Education

Protesting Students Were Not Prevailing Parties, Court Rules

By Mark Walsh — April 01, 2009 2 min read
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When is an apparent legal victory for protesting students not really a victory? When their lawyers fail to win an award of attorneys’ fees.

A federal appeals court has ruled that students who challenged their suspension for walking out of school to join a budget protest were not prevailing parties, even though a federal district judge sympathized with them and suggested he would grant the orders and injunction they sought.

The trouble is, the judge never actually issued the temporary restraining order or injunction, the appeals court said.

The case stems from a 2004 incident in which students walked out of Gorton High School in Yonkers, N.Y., to join a protest at Yonkers City Hall against budget cuts to the school system.

The students had been warned not to walk out of school. And the fact that some of the protesters marched back to school and began chanting “Break Out” to their peers inside the high school seemed to upset school administrators. The protestors were classified as Level IV “violent” rulebreakers under the school’s discipline code, and they were suspended for five days.

After two days of the suspension, the students challenged the discipline as a violation of their First Amendment free-speech rights, and they sought court orders to end it. At a hearing the next day, U.S. District Judge Stephen C. Robinson questioned the severity of the punishment and suggested the students had show a likelihood to prevail on their First Amendment claims.

"“So I’m going to grant the temporary restraining order,” Judge Robinson said at the hearing, according to court documents. “And preliminary injunction. I will sign it in a few moments.”

But the judge agreed to give the school district more time to respond, and the orders were never signed. The district did not require the students to serve the rest of the remaining three days, but the Level IV suspensions stayed on students’ records.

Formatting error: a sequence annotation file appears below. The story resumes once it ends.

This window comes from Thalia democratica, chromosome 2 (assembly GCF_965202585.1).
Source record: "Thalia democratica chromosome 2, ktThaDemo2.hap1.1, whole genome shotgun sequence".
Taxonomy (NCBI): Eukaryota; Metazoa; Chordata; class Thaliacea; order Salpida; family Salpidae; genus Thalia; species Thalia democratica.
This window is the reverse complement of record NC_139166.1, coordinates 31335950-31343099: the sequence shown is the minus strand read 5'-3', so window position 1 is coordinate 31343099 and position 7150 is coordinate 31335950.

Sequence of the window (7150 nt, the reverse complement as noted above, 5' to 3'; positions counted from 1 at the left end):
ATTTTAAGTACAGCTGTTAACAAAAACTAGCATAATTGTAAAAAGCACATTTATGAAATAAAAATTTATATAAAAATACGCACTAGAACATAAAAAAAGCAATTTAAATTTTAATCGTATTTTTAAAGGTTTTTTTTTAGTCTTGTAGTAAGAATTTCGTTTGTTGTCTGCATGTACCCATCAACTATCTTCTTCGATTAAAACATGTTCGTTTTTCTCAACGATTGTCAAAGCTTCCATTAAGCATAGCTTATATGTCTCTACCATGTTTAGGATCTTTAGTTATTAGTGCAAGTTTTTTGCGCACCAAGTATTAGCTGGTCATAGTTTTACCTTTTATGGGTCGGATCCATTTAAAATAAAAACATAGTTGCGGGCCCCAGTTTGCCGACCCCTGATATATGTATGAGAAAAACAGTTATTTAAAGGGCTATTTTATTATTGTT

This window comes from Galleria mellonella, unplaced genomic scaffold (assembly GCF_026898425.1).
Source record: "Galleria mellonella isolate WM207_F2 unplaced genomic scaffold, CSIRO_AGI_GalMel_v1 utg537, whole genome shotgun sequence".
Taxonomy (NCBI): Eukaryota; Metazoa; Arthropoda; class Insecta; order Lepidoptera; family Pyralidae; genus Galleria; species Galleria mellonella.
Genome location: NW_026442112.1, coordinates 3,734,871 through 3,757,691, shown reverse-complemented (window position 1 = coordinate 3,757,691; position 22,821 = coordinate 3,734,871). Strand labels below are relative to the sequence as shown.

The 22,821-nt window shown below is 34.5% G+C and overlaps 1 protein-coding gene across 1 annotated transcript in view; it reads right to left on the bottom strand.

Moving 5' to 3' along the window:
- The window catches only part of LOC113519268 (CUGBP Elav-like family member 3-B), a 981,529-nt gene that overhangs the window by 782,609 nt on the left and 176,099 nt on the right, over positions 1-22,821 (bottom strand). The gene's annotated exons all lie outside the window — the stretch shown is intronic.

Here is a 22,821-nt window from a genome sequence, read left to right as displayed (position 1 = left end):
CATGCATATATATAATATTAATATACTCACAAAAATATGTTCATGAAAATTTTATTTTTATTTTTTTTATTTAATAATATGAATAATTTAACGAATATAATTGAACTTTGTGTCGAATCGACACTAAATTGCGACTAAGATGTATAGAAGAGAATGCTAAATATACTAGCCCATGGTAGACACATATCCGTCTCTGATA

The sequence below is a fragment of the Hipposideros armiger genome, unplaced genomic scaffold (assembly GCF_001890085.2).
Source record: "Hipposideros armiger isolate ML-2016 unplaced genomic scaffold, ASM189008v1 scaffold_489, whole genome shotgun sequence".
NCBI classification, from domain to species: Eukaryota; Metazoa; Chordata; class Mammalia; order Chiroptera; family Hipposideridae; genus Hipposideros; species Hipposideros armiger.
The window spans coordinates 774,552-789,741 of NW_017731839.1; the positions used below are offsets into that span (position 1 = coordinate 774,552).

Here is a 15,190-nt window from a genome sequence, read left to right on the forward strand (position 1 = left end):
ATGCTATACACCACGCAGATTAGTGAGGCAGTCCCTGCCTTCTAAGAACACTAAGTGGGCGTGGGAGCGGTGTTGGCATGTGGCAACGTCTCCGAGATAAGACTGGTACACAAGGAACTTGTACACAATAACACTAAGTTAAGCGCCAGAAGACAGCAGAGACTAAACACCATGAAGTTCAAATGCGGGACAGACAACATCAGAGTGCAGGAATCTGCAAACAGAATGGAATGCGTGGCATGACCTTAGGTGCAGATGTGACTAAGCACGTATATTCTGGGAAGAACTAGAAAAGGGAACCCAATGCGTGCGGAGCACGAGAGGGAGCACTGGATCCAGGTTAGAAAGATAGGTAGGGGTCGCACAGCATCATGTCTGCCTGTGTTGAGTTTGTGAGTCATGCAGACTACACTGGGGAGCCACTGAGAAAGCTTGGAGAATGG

In 2006, after the students had graduated, their lawyers sought attorneys’ fees, and Judge Robinson ordered the school district to pay some $10,500 in fees and costs.

The district appealed that decision to the U.S. Court of Appeals for the 2nd Circuit, in New York City. In an April 1 ruling in Garcia v. Yonkers School District, a three-judge panel of the court unanimously reversed the award of attorneys’ fees.

The court cited the “ambivalence” of Judge Robinson’s statements at the court hearing.

“On the one hand, the District Court thought that the students’ First Amendment claims were meritorious in light of the disproportionate Level IV
punishment imposed ...,” the appeals court said. “On the other hand, the District Court also noted that it was appropriate for the school district to punish the students for violating the Code of Conduct and, in fact, that the school district may prevail in opposing the injunction if it could show that a Level IV punishment is the ordinary disciplinary action taken against all students who leave school grounds during school hours.”

There is no discussion in the opinion about whether the students’ protest succeeded in staving off the school budget cuts that year.

A version of this news article first appeared in The School Law Blog.

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